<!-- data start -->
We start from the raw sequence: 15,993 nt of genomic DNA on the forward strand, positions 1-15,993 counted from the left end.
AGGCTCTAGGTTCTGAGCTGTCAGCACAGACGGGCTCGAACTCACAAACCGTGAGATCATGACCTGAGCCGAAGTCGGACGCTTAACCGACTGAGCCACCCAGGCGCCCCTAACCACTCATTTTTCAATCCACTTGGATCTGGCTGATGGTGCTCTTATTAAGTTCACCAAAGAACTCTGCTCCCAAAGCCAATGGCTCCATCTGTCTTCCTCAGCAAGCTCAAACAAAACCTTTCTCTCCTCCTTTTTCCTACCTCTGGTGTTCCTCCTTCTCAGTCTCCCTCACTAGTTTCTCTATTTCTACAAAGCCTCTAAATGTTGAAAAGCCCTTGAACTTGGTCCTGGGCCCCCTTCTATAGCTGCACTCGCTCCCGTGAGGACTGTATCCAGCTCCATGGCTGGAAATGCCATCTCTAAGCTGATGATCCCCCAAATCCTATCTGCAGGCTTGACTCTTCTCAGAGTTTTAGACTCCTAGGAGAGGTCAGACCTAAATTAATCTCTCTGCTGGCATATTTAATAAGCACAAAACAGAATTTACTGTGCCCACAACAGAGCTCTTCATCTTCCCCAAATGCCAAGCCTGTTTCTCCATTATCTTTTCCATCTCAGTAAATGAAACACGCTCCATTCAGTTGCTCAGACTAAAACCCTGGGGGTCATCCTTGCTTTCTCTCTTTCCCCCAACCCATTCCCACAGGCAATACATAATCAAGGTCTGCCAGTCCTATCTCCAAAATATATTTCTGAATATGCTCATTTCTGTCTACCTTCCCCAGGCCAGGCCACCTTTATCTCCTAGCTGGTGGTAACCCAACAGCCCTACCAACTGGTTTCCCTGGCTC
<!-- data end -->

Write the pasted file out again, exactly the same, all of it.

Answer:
We start from the raw sequence: 15,993 nt of genomic DNA on the forward strand, positions 1-15,993 counted from the left end.
AGGCTCTAGGTTCTGAGCTGTCAGCACAGACGGGCTCGAACTCACAAACCGTGAGATCATGACCTGAGCCGAAGTCGGACGCTTAACCGACTGAGCCACCCAGGCGCCCCTAACCACTCATTTTTCAATCCACTTGGATCTGGCTGATGGTGCTCTTATTAAGTTCACCAAAGAACTCTGCTCCCAAAGCCAATGGCTCCATCTGTCTTCCTCAGCAAGCTCAAACAAAACCTTTCTCTCCTCCTTTTTCCTACCTCTGGTGTTCCTCCTTCTCAGTCTCCCTCACTAGTTTCTCTATTTCTACAAAGCCTCTAAATGTTGAAAAGCCCTTGAACTTGGTCCTGGGCCCCCTTCTATAGCTGCACTCGCTCCCGTGAGGACTGTATCCAGCTCCATGGCTGGAAATGCCATCTCTAAGCTGATGATCCCCCAAATCCTATCTGCAGGCTTGACTCTTCTCAGAGTTTTAGACTCCTAGGAGAGGTCAGACCTAAATTAATCTCTCTGCTGGCATATTTAATAAGCACAAAACAGAATTTACTGTGCCCACAACAGAGCTCTTCATCTTCCCCAAATGCCAAGCCTGTTTCTCCATTATCTTTTCCATCTCAGTAAATGAAACACGCTCCATTCAGTTGCTCAGACTAAAACCCTGGGGGTCATCCTTGCTTTCTCTCTTTCCCCCAACCCATTCCCACAGGCAATACATAATCAAGGTCTGCCAGTCCTATCTCCAAAATATATTTCTGAATATGCTCATTTCTGTCTACCTTCCCCAGGCCAGGCCACCTTTATCTCCTAGCTGGTGGTAACCCAACAGCCCTACCAACTGGTTTCCCTGGCTC